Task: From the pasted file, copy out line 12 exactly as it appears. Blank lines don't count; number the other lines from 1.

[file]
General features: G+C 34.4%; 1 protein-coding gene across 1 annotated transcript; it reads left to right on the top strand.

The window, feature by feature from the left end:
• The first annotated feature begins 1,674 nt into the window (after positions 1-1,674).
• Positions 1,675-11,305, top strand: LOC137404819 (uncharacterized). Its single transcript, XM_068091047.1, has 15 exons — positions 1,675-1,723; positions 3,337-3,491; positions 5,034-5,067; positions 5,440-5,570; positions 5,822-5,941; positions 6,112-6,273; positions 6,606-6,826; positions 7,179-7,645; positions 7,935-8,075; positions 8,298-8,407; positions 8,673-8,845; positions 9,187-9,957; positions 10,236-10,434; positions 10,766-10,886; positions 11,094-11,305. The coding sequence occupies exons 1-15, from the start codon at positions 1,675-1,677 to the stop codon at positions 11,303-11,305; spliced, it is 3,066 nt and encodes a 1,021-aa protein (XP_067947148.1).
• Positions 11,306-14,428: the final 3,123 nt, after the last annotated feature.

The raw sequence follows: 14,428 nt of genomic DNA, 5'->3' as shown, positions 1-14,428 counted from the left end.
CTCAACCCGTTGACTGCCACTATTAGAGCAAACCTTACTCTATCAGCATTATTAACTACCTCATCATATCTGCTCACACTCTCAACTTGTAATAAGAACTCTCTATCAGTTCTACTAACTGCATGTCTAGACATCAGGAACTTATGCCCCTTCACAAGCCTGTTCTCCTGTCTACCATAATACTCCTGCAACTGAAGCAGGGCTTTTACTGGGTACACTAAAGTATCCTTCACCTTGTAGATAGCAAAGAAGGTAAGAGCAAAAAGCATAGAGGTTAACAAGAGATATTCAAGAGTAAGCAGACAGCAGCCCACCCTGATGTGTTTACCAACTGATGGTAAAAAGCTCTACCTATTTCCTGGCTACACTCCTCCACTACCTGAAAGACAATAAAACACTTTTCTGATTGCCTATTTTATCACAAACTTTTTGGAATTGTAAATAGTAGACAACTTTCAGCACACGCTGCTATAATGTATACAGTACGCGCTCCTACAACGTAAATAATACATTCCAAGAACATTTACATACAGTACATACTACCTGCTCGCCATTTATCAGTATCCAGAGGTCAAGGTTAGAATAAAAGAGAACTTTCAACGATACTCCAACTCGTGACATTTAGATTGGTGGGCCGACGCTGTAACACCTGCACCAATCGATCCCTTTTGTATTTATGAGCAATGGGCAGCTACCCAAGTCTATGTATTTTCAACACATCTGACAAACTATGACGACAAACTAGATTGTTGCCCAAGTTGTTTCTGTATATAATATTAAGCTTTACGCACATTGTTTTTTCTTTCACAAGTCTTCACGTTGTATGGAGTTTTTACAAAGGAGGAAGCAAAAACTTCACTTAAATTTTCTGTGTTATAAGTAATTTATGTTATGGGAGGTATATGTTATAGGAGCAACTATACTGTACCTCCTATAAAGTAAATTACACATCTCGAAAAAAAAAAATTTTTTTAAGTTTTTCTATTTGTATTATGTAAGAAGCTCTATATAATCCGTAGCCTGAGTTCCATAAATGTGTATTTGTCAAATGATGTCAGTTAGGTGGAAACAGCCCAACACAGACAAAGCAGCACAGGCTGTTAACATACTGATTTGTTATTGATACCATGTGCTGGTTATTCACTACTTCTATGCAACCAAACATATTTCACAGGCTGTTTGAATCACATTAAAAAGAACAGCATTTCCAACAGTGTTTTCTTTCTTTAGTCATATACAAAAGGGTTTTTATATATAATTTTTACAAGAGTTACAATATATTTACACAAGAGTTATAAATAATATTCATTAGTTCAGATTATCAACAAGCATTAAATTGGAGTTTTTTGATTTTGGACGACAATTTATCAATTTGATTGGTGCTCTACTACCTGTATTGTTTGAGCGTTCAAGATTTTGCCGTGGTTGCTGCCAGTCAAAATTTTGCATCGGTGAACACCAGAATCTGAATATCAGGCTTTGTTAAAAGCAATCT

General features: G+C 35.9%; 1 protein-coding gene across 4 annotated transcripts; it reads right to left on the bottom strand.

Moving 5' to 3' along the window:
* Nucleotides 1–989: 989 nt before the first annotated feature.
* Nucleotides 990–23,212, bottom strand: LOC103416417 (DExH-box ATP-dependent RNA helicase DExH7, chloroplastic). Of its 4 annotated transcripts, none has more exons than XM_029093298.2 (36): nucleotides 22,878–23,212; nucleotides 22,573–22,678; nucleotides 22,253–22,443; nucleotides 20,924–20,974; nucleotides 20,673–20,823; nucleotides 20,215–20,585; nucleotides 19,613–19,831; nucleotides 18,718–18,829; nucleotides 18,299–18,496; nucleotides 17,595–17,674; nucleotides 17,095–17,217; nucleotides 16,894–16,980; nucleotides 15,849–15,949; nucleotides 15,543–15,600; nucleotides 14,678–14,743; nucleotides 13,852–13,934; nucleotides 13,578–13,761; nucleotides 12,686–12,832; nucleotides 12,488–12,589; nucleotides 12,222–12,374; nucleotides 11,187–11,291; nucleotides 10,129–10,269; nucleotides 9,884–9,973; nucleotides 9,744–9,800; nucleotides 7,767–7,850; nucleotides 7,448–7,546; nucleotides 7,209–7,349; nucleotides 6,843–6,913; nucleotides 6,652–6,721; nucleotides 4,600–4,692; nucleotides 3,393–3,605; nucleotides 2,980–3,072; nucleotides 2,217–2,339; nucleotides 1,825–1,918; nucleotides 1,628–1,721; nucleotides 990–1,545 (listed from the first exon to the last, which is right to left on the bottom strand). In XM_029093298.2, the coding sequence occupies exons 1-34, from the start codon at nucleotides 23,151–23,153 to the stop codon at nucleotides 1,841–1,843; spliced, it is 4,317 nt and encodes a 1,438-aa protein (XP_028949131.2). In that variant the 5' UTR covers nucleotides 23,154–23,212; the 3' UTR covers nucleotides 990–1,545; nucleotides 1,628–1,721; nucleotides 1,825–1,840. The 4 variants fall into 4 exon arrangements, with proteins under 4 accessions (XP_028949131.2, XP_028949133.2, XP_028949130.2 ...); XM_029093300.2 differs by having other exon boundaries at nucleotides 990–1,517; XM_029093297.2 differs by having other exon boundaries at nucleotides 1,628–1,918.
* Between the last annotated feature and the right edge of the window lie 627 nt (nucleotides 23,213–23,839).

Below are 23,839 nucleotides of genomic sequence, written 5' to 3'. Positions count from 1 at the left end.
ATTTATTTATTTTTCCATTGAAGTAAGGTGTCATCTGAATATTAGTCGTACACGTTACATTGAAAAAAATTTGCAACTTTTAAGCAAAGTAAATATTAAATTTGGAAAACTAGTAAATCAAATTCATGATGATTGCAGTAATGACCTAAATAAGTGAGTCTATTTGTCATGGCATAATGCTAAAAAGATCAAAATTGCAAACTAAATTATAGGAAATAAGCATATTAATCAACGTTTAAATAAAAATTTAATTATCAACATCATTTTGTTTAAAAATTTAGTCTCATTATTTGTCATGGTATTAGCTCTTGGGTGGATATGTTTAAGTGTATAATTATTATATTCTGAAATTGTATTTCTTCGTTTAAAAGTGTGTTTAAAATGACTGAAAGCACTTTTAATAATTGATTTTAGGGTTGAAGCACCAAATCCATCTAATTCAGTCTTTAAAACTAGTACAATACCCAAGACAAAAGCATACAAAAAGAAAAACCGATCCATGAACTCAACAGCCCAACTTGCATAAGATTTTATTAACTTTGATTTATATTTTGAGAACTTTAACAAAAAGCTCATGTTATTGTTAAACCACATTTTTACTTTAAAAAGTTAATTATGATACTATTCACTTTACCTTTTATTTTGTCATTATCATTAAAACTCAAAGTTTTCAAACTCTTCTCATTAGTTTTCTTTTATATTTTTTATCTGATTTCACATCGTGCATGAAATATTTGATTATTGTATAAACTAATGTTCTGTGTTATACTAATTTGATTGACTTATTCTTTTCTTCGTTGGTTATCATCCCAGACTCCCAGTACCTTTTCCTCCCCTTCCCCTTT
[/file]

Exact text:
* Between the last annotated feature and the right edge of the window lie 627 nt (nucleotides 23,213–23,839).